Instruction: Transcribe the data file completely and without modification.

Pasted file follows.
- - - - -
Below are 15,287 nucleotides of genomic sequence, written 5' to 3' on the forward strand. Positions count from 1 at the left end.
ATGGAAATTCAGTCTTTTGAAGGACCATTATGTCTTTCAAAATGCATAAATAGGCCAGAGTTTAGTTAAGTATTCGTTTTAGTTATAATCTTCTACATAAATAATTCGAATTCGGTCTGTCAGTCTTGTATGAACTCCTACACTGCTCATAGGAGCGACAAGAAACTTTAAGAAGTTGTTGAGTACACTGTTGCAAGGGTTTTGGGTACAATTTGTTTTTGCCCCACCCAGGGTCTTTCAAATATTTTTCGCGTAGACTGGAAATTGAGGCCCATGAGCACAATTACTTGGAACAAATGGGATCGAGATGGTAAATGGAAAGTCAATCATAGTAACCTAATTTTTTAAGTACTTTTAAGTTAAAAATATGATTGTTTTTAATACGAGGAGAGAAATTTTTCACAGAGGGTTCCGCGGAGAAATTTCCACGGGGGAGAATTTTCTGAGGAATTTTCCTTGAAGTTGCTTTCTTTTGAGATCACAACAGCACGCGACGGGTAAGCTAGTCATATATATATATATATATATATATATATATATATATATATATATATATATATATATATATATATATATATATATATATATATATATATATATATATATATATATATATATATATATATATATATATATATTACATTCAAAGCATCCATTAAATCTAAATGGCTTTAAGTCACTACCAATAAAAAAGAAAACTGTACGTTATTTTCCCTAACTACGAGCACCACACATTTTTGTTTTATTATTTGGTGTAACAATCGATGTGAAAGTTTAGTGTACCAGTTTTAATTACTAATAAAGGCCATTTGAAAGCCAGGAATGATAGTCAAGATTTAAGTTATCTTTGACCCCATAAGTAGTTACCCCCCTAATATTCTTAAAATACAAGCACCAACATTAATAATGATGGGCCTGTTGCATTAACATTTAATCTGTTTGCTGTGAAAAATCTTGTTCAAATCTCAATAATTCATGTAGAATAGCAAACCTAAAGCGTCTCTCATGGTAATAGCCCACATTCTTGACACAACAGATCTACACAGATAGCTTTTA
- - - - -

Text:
Below are 15,287 nucleotides of genomic sequence, written 5' to 3' on the forward strand. Positions count from 1 at the left end.
ATGGAAATTCAGTCTTTTGAAGGACCATTATGTCTTTCAAAATGCATAAATAGGCCAGAGTTTAGTTAAGTATTCGTTTTAGTTATAATCTTCTACATAAATAATTCGAATTCGGTCTGTCAGTCTTGTATGAACTCCTACACTGCTCATAGGAGCGACAAGAAACTTTAAGAAGTTGTTGAGTACACTGTTGCAAGGGTTTTGGGTACAATTTGTTTTTGCCCCACCCAGGGTCTTTCAAATATTTTTCGCGTAGACTGGAAATTGAGGCCCATGAGCACAATTACTTGGAACAAATGGGATCGAGATGGTAAATGGAAAGTCAATCATAGTAACCTAATTTTTTAAGTACTTTTAAGTTAAAAATATGATTGTTTTTAATACGAGGAGAGAAATTTTTCACAGAGGGTTCCGCGGAGAAATTTCCACGGGGGAGAATTTTCTGAGGAATTTTCCTTGAAGTTGCTTTCTTTTGAGATCACAACAGCACGCGACGGGTAAGCTAGTCATATATATATATATATATATATATATATATATATATATATATATATATATATATATATATATATATATATATATATATATATATATATATATATATATATATATATATATATATATATATATATATATATTACATTCAAAGCATCCATTAAATCTAAATGGCTTTAAGTCACTACCAATAAAAAAGAAAACTGTACGTTATTTTCCCTAACTACGAGCACCACACATTTTTGTTTTATTATTTGGTGTAACAATCGATGTGAAAGTTTAGTGTACCAGTTTTAATTACTAATAAAGGCCATTTGAAAGCCAGGAATGATAGTCAAGATTTAAGTTATCTTTGACCCCATAAGTAGTTACCCCCCTAATATTCTTAAAATACAAGCACCAACATTAATAATGATGGGCCTGTTGCATTAACATTTAATCTGTTTGCTGTGAAAAATCTTGTTCAAATCTCAATAATTCATGTAGAATAGCAAACCTAAAGCGTCTCTCATGGTAATAGCCCACATTCTTGACACAACAGATCTACACAGATAGCTTTTA